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‘Reasonable Steps’ and the Safe Harbor for Accredited Investor Verification

Mihir Gandhi

The SEC’s Rule 506(c) of Regulation D permits advertising and general solicitation when private companies are raising capital. The catch is that every issuer relying on a Rule 506(c) offering must take “reasonable steps” to verify that all investors are accredited.

SEC guidelines outline two different ways that an issuer can demonstrate a reasonable effort has been made to verify investors’ accreditation status.

Principles-based ‘Reasonable Steps’

As an issuer of securities relying on Rule 506 (c) it is permissible to determine accredited investor status by looking at:

  • The nature of the purchaser and what type of accredited investor the purchaser purports to be

  • How much and what kind of information you have about the purchaser

  • What your offering is and how you reached the purchaser, and

  • The minimum investment amount and other terms of the offering.

Taking this principle-based approach to investor verification means you are relying on your judgment. The risk is that if at any point the SEC determines your judgment was flawed, and that even a single investor has not been properly verified, you could lose your entire Rule 506(c) exemption and the consequences could be dire.

Non-Exclusive Safe Harbor Verification

Many investment advisors, brokers and attorneys recommend one of the more formal verification methods, because there is clarity that verification through these methods falls under SEC safe harbors. These methods include:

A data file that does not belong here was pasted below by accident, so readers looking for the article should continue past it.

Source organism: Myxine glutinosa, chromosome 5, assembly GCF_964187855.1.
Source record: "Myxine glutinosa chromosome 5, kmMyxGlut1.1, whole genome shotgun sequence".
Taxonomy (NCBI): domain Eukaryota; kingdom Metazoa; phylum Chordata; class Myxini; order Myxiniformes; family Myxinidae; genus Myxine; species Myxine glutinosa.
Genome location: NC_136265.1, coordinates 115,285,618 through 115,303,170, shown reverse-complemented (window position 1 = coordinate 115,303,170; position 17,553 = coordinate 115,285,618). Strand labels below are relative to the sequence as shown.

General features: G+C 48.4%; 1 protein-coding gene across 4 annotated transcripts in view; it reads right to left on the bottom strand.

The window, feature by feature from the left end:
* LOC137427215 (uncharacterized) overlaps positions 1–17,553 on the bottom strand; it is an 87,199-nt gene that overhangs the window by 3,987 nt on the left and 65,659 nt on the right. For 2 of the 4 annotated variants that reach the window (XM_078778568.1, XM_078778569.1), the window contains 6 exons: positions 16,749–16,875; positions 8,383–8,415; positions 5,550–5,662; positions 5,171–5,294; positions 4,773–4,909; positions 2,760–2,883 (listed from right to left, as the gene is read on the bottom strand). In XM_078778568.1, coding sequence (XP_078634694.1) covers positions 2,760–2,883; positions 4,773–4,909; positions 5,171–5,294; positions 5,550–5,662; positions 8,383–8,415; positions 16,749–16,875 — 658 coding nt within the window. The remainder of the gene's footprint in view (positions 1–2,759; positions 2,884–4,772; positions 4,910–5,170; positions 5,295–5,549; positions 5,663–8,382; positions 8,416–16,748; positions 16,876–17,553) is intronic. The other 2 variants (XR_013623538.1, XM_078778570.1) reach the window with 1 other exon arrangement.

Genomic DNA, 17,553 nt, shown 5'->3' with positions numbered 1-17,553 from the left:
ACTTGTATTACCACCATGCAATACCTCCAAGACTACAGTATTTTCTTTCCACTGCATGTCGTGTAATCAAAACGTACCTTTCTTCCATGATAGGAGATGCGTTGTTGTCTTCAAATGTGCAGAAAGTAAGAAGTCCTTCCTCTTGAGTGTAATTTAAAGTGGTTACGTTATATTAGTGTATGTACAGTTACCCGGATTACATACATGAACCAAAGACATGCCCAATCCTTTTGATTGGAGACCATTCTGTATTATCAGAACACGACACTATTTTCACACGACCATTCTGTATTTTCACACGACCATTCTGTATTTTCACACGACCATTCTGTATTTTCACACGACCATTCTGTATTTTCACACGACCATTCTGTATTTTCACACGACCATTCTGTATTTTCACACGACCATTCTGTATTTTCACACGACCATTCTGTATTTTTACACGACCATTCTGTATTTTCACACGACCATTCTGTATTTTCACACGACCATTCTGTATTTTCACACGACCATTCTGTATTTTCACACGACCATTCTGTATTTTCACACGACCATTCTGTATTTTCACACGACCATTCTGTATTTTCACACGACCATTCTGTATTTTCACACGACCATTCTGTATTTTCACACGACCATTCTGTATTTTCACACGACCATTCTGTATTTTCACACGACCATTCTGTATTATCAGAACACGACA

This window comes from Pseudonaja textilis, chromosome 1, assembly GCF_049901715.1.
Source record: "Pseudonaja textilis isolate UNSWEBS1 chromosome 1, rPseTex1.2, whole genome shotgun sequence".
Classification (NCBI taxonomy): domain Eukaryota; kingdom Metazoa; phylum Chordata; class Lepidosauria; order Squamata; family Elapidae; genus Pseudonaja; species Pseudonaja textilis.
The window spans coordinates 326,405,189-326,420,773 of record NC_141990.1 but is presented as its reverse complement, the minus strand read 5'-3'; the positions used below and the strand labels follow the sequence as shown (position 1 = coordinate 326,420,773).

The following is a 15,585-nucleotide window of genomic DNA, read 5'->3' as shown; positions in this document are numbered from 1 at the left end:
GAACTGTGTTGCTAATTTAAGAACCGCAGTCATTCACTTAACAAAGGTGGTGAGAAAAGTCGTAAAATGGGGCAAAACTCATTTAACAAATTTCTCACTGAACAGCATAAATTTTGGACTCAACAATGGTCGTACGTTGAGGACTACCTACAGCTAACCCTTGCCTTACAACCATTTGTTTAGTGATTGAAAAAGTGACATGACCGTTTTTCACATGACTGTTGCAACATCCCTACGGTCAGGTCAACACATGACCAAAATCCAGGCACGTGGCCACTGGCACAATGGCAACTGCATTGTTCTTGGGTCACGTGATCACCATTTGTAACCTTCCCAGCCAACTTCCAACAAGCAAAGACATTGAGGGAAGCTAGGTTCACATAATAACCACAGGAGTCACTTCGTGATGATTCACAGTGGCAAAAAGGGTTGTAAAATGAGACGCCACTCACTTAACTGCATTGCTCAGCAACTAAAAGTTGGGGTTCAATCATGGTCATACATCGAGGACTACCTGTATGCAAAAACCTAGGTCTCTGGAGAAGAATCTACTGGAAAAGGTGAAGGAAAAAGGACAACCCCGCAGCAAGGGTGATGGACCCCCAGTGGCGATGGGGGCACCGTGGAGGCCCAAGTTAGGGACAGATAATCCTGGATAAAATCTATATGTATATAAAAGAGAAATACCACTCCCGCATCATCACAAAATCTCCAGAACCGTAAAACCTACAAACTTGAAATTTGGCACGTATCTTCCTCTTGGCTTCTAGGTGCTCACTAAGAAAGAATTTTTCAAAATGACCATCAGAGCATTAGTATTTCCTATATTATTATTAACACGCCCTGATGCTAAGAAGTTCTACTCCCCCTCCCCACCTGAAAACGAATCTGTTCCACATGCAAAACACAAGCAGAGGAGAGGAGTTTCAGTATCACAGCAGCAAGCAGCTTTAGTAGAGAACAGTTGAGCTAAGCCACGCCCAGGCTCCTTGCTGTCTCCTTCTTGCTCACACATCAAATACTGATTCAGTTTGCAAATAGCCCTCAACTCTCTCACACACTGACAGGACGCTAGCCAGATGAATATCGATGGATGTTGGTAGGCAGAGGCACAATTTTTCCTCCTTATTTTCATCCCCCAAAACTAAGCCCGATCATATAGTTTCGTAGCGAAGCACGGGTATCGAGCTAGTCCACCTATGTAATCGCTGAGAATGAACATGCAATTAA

• Analyzing a natural person’s US tax documentation to verify income in the past two years combined with obtaining a written statement of the investor’s expectation for income in the current year,

  • Reviewing an investor’s consumer credit report and bank and brokerage statements, US credit reports, or real estate appraisals to confirm net worth, or

  • Using a third-party registered or licensed professional, such as a securities attorney or certified public accountant to provide written confirmation that the investor is indeed verified as accredited.

In general, the safest method is to use a third-party licensed professional, especially an attorney, to conduct this review. follows this guidance, and all of its reviews are conducted by licensed attorneys.

Accredited Investors

For most individuals, or natural persons, to be verified as an accredited investor, they must either demonstrate earned income of at least $200,000, or $300,000 combined with a spouse, in each of the last two years and must reasonably expect the same for the current year or possess a net worth of more than $1 million, not including their primary place of residence. Entities can also be considered accredited investors if they have assets in excess of $5 million or fall under certain types of entities. safely and securely provides ‘reasonable steps’ verification for Rule 506(c) compliance for issuers and their investors.